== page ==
A guide to small claims
Sadie Cuthbert gives a brief guide to small claims and the role of the small claims track in settling common disputes under £10,000.
Disagreements and conflict are a common occurrence and can cause great stress and worry for those concerned, particularly when money is involved or your reputation is at stake.
If someone owes your business money, has breached an agreement or has provided you with faulty goods or a poor standard of workmanship, your best means of redress may be to take them to court under a small claim.
What is a small claim?
If your claim is of a simple nature and has a financial value of £10,000 or less it will be classed as a “small claim” and allocated to the small claims track.
What is the small claims track?
When legal proceedings are issued, claims are allocated to one of three “tracks”, the small claims track, the fast track and the multi-track.
The small claims track is designed to be a simplified and proportionate method for dealing with lower value money claims, the ones which commonly arise.
The small claims process is intended to be relatively quick, straightforward and easily accessible to those who have no prior knowledge or experience of court processes.
In fact, many small claims are issued or defended by “litigants in person”, parties who are not legally represented by a solicitor. Acting as a litigant in person has obvious financial advantages as you will not have to fork out for solicitor’s fees which can be a expensive in litigation.
Having said this, the decision to represent yourself should not be taken lightly as even seemingly straightforward small claims can unearth complex legal questions and involve tactical negotiations between the parties which require the knowledge and skill only a solicitor can provide.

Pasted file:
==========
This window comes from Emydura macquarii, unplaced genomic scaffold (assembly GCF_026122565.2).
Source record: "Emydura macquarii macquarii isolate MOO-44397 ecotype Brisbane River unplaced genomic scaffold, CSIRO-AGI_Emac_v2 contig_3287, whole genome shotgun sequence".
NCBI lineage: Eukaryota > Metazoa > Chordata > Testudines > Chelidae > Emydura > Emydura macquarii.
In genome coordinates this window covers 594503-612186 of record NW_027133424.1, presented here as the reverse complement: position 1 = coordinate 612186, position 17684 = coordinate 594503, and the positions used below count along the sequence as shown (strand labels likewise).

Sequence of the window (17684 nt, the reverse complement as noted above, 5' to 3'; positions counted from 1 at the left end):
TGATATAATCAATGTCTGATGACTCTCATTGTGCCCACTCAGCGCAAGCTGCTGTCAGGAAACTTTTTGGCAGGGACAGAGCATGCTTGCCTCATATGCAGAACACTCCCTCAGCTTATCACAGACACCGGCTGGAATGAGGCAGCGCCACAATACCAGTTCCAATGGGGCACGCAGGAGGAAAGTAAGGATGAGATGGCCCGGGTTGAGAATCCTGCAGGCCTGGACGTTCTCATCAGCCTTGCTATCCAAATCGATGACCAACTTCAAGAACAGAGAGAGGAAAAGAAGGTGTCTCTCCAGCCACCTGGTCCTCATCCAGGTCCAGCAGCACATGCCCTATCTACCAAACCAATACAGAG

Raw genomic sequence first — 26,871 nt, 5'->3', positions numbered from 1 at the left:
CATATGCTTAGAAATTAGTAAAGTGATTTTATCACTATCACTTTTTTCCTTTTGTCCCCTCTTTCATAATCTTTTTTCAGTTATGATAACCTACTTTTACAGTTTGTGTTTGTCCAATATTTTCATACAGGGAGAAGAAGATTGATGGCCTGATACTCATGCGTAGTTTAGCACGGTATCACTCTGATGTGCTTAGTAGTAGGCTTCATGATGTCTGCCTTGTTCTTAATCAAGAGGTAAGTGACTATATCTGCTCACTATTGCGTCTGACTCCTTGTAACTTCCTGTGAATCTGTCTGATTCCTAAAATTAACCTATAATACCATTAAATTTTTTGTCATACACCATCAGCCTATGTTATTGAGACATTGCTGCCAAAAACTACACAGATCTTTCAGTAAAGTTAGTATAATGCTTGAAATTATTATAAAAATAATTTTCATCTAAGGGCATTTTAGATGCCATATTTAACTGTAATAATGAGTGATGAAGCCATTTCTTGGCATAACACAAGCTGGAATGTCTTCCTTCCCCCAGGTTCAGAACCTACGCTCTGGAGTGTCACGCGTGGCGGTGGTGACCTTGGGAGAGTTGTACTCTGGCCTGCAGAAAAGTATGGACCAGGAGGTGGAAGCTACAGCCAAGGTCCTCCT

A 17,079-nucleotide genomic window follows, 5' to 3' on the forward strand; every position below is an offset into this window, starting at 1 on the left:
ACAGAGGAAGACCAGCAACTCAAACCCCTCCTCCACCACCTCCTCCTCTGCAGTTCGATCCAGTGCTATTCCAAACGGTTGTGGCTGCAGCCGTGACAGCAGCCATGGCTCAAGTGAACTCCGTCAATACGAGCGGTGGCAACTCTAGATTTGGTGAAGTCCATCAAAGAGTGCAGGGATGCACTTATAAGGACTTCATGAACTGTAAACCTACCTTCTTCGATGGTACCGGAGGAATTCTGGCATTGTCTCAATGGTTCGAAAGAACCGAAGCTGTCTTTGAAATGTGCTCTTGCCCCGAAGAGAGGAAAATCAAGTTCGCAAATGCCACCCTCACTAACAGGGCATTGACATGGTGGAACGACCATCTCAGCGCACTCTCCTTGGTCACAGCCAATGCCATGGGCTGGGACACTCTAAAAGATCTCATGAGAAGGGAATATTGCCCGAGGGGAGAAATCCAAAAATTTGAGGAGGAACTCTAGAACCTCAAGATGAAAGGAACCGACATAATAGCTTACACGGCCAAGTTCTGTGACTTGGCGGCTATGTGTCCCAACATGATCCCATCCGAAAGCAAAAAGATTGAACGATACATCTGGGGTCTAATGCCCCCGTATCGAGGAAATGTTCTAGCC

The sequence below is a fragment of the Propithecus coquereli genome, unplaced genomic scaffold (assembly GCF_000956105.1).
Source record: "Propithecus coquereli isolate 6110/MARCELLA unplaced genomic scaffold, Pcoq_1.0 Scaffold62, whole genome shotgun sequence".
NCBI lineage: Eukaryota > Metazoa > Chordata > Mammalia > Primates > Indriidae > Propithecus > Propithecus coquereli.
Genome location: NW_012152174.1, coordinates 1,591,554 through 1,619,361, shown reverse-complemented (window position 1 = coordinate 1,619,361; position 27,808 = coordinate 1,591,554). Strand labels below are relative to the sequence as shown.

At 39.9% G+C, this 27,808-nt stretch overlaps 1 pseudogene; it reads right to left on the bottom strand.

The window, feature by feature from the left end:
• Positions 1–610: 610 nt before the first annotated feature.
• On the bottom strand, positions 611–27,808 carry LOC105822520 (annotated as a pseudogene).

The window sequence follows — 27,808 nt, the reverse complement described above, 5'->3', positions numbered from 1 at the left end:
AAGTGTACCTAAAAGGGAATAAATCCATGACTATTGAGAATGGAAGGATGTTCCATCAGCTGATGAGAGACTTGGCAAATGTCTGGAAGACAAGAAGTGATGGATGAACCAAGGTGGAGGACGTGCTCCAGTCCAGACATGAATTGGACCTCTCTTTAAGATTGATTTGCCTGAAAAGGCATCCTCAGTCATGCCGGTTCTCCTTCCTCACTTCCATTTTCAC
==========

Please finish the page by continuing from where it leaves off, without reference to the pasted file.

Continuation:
How do I start a small claim?
Before starting a small claim you must first assess your opponent’s ability to pay up. There is little point in suing someone who is penniless.
The Claim Form
Having established this, the first step to issuing a small claim is to fill out a Claim Form which must be sent to the court, any County Court hearing centre or the County Court Money Claims Centre, along with a fee. This fee can range from £35 to £455 depending on the value of your claim.
The Claim Form requires you to briefly state what your claim is about and how much money you are seeking to recover. It is normally accompanied by Particulars of Claim which allow you the opportunity to explain the facts of your claim and how it has arisen in more detail.
Once issued, the court will then send a copy of your Claim Form to your opponent, the Defendant. The Defendant now has 14 days to formally acknowledge your claim by way of an Acknowledgement of Service.
A defended claim
If the small claim is defended, the Defendant must file a defence responding to your allegations either:
- within 14 days of receiving your Claim Form; or
- within 28 days after receipt of the Claim Form if an Acknowledgement of Service was served.